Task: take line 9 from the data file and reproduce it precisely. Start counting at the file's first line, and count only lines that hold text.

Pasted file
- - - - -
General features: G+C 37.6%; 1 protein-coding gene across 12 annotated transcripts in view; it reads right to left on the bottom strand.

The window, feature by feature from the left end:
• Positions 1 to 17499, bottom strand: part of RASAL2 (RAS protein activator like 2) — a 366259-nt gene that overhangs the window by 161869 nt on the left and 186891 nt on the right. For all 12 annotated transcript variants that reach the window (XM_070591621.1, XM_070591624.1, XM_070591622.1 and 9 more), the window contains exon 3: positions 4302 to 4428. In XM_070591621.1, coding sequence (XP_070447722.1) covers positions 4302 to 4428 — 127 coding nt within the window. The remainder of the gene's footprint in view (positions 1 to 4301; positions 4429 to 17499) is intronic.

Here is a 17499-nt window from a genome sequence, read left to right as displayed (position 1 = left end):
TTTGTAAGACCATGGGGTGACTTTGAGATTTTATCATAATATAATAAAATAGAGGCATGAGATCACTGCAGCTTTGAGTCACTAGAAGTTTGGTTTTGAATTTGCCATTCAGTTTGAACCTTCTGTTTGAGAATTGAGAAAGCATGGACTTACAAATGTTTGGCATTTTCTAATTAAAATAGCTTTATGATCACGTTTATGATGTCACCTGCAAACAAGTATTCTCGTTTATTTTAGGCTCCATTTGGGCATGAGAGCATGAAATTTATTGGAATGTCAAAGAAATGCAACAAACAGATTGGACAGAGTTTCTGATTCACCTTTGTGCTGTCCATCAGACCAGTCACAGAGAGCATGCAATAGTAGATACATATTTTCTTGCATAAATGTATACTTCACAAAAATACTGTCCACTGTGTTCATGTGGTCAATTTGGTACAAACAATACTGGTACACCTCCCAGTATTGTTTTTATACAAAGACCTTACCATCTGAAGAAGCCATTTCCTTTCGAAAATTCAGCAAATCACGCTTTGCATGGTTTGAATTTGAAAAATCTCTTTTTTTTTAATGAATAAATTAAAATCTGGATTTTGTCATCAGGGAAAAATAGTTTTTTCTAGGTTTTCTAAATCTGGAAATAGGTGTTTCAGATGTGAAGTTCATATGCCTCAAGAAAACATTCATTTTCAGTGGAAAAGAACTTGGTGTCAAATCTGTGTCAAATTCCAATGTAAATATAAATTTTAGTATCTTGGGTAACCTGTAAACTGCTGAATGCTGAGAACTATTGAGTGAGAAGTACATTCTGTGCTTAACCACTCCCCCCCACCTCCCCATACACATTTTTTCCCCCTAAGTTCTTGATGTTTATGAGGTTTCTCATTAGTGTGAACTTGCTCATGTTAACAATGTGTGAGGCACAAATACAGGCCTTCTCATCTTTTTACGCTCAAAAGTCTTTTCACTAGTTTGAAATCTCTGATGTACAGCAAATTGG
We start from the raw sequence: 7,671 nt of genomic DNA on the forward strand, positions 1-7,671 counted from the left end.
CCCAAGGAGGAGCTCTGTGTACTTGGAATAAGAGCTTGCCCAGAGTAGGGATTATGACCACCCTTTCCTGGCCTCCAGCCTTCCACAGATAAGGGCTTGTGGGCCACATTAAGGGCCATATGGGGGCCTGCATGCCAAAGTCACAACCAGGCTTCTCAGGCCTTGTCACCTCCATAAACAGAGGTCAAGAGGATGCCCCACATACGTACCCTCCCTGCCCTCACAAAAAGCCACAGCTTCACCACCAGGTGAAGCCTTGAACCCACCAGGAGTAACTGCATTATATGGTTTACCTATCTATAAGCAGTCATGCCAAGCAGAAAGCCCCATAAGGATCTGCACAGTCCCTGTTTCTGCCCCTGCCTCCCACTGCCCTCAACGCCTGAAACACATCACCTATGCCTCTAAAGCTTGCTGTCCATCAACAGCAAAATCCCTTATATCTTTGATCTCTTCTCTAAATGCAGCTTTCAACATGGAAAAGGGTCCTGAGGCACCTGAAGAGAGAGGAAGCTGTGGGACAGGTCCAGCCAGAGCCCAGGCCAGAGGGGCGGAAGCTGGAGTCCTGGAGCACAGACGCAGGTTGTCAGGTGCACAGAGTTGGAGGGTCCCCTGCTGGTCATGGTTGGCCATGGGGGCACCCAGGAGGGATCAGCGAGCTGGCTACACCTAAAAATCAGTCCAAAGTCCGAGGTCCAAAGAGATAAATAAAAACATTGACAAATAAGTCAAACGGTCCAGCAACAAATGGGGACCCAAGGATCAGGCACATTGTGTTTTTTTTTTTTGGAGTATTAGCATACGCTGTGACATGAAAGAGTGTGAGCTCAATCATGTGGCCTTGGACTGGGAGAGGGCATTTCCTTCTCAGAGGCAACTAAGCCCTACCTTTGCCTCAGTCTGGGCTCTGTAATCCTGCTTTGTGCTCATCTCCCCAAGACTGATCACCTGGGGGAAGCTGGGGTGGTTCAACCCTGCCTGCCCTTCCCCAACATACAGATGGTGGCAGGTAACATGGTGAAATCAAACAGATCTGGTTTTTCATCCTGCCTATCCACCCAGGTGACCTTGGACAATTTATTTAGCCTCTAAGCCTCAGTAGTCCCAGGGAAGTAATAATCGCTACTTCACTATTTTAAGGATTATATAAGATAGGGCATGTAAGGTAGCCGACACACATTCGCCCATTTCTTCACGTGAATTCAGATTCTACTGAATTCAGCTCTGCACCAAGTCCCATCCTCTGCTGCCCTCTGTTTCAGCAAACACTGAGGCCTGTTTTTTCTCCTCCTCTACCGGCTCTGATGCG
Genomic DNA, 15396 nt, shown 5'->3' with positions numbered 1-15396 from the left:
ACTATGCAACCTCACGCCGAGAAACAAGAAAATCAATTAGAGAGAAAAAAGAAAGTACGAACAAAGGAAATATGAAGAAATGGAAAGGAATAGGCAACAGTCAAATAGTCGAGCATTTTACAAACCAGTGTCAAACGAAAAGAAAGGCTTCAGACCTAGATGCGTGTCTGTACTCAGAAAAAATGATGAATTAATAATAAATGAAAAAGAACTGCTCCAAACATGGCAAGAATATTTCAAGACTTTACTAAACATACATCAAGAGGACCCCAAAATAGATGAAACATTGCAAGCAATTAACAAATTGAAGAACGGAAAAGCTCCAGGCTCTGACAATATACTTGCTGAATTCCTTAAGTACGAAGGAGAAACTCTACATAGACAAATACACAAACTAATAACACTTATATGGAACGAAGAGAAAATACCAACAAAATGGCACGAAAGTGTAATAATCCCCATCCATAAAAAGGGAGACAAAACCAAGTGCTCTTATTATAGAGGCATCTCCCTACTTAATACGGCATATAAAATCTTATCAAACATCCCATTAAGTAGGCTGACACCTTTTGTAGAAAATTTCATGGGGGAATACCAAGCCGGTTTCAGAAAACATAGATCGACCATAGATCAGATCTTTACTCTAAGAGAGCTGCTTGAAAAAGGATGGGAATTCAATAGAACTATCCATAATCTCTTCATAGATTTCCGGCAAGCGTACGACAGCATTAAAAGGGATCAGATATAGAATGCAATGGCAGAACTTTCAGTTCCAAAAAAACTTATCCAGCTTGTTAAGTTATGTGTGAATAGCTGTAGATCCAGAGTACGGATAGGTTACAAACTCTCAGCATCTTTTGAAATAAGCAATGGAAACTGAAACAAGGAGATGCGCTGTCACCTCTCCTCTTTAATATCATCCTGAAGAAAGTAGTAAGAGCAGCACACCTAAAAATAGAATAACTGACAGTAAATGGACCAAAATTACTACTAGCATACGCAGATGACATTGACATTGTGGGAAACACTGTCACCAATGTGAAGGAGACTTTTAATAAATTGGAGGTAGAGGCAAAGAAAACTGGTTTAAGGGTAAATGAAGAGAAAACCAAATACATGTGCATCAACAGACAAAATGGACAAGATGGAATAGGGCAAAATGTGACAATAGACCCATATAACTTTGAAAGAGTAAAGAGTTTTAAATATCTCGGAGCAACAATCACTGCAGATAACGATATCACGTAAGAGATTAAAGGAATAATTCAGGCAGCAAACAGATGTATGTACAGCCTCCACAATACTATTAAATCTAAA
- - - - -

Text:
ACTATGCAACCTCACGCCGAGAAACAAGAAAATCAATTAGAGAGAAAAAAGAAAGTACGAACAAAGGAAATATGAAGAAATGGAAAGGAATAGGCAACAGTCAAATAGTCGAGCATTTTACAAACCAGTGTCAAACGAAAAGAAAGGCTTCAGACCTAGATGCGTGTCTGTACTCAGAAAAAATGATGAATTAATAATAAATGAAAAAGAACTGCTCCAAACATGGCAAGAATATTTCAAGACTTTACTAAACATACATCAAGAGGACCCCAAAATAGATGAAACATTGCAAGCAATTAACAAATTGAAGAACGGAAAAGCTCCAGGCTCTGACAATATACTTGCTGAATTCCTTAAGTACGAAGGAGAAACTCTACATAGACAAATACACAAACTAATAACACTTATATGGAACGAAGAGAAAATACCAACAAAATGGCACGAAAGTGTAATAATCCCCATCCATAAAAAGGGAGACAAAACCAAGTGCTCTTATTATAGAGGCATCTCCCTACTTAATACGGCATATAAAATCTTATCAAACATCCCATTAAGTAGGCTGACACCTTTTGTAGAAAATTTCATGGGGGAATACCAAGCCGGTTTCAGAAAACATAGATCGACCATAGATCAGATCTTTACTCTAAGAGAGCTGCTTGAAAAAGGATGGGAATTCAATAGAACTATCCATAATCTCTTCATAGATTTCCGGCAAGCGTACGACAGCATTAAAAGGGATCAGATATAGAATGCAATGGCAGAACTTTCAGTTCCAAAAAAACTTATCCAGCTTGTTAAGTTATGTGTGAATAGCTGTAGATCCAGAGTACGGATAGGTTACAAACTCTCAGCATCTTTTGAAATAAGCAATGGAAACTGAAACAAGGAGATGCGCTGTCACCTCTCCTCTTTAATATCATCCTGAAGAAAGTAGTAAGAGCAGCACACCTAAAAATAGAATAACTGACAGTAAATGGACCAAAATTACTACTAGCATACGCAGATGACATTGACATTGTGGGAAACACTGTCACCAATGTGAAGGAGACTTTTAATAAATTGGAGGTAGAGGCAAAGAAAACTGGTTTAAGGGTAAATGAAGAGAAAACCAAATACATGTGCATCAACAGACAAAATGGACAAGATGGAATAGGGCAAAATGTGACAATAGACCCATATAACTTTGAAAGAGTAAAGAGTTTTAAATATCTCGGAGCAACAATCACTGCAGATAACGATATCACGTAAGAGATTAAAGGAATAATTCAGGCAGCAAACAGATGTATGTACAGCCTCCACAATACTATTAAATCTAAA